© 2016, Leonard Earl Johnson, All Rights Reserved

"Didn't She Ramble" ~ Kermit Ruffins 

Melanie Plesh, 
teacher, writer, traveler, photographer, seeker.
Lifelong resident of New Orleans. 
Died of cancer at sixty-three, 
May 18, 2016. 
Her passing cut a new wound, 
and opened the old one named Hurricane Katrina.
Melanie and I escaped together during The Storm's early first half. 

Janice Becker* and Melanie Plesh / David Gabe Friend

 Judy Collins and Leonard Cohen: 
Hey, That's no Way to Say Goodby ~

News of Melanie's death reached me on a day when 

Art Garfunkel was giving a $120-ticket fundraiser at the 
Acadiana Center for the Arts ~ eleven years after Katrina.
It was a traveling show billed by its promoters as Hurricane Katrina-inspired. 
Its purpose was to raise funds for art and craft supplies.
"Dream Boxes, 
for children displaced by disasters like Katrina and Rita."  

Melanie and I met a few years before Katrina, on Bourbon Street, at a 
Tennessee Williams Festival party. She taught English at New Orleans Frederick 
Douglas High School, she told us, and lived on the North Shore.

Some of her Douglas High students loved her for bringing Shakespeare 
where never before the boards had been so trod, she said.

  "Mostly they ignore me, but I'm doing good anyway." 

Katrina washed Frederick Douglass away.

Melanie was easy to like. A do-gooder, who actually did good.  

A lovely spirit who left a comfortable North Shore school, 
where students drove nice cars, and came to Douglas... 

"Where they steal them!" 

L. A. Norma said, making us all laugh, 
that day.

By the time Katrina hit, Melanie had moved to Marigny Street, 

near the Friendly Bar, in Faubourg Marigny.


When hurricane people say a storm, "takes landfall," they are talking about 

the middle of the storm ~ the eye.

Next comes the calm, then the second half of the storm, with winds coming from 

the opposite direction. 
Katrina's landfall was early Monday, August 29, 2005.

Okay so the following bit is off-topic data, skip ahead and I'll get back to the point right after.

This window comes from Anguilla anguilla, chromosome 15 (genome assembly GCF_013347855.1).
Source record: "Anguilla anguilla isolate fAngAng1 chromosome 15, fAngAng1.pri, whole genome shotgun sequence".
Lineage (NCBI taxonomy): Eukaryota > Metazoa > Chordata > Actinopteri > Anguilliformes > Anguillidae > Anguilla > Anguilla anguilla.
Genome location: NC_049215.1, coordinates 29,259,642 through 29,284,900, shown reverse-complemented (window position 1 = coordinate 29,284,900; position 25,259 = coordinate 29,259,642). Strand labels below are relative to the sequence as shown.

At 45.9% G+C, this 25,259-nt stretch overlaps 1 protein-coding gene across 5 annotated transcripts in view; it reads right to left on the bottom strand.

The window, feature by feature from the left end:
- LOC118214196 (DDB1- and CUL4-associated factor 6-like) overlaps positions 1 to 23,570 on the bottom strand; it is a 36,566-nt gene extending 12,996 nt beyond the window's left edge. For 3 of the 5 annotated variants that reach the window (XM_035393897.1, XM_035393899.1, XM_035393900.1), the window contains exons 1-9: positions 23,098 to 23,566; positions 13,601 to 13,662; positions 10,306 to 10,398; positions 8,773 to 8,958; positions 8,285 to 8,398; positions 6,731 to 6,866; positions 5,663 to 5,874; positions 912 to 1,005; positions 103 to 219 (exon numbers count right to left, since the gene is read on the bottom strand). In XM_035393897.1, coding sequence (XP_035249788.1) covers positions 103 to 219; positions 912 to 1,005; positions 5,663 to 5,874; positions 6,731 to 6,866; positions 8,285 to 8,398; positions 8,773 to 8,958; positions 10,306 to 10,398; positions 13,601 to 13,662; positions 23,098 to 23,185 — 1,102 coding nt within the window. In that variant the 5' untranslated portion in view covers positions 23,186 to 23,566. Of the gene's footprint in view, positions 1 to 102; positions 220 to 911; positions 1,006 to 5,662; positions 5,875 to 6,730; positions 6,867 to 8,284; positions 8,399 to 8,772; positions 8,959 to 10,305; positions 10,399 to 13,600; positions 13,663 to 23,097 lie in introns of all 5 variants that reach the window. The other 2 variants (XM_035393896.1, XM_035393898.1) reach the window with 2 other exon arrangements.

August 28 began as a Sunday calm, clear, and blue as the Lord ever gives. Though 

Katrina crept deceptively towards us like Carl Sandburg's little cat's feet
in a few hours She would be roaring down the street 
like pride on steroids.

Melanie's Son, Timothy Lachin, lived in Paris, where he taught English. 

He had been phoning  
across the Atlantic for days. 
"This is the big one, Ma," he would say, "you've gotta get out!"

But Melanie was one of those burned by the huge, slow evacuation of the year 

before, and vowed not to evacuate again.  

I, too, had foolishly decided to ride out this storm, because the year before  

I had been with other friends creeping along for twenty-four hours 
all the way up to Memphis before finding overpriced rooms. 

By the time the error of my judgement hit me, Melanie was the only person I knew 

still in Town with more than two wheels. She was thinking it over.

By then, City Mayors and Parish Presidents from every town and parish around 
were pushing each other off the tv-podium to tell their citizens that 
if they planned on staying they should get an indelible marker
 and write their Social Security number on their arm.


Norma had gone to California earlier, and NOLa was nearly a ghost town. 
Everything was boarded up. Anyone still here was boarded up, too. 
Armstrong International Airport and the Union Passenger Terminal 
no longer picked up the phone,
and I was getting calls 
from all over promising shelter
 if I would just come join them. 
But I could not. I did not drive, and 
Feather Bike was no match for a storm like Katrina.

Feather Bike               /             Melanie Plesh

Melanie to the rescue. 

We loaded her little red truck with supplies for a day or two, 
and her two feral cats, caged.  
Once Melanie chased these two cats with rocks and taunts,
 and then came to love them. 
We would not leave without them.

Melanie alone could touch these wild beasts.

In an instant, 

as I held open a sturdy pillow case, 
Melanie dropped in the cat named Orange
who came ripping out the bottom 
and streaking across the kitchen linoleum like
Katrina's pilot fish.  

His partner, Red, stood frozen next to the stove,

then joined the screeching race.  
Melanie brought up the rear.

By the time we left Town, The Storm was licking the wheels of our little red raft,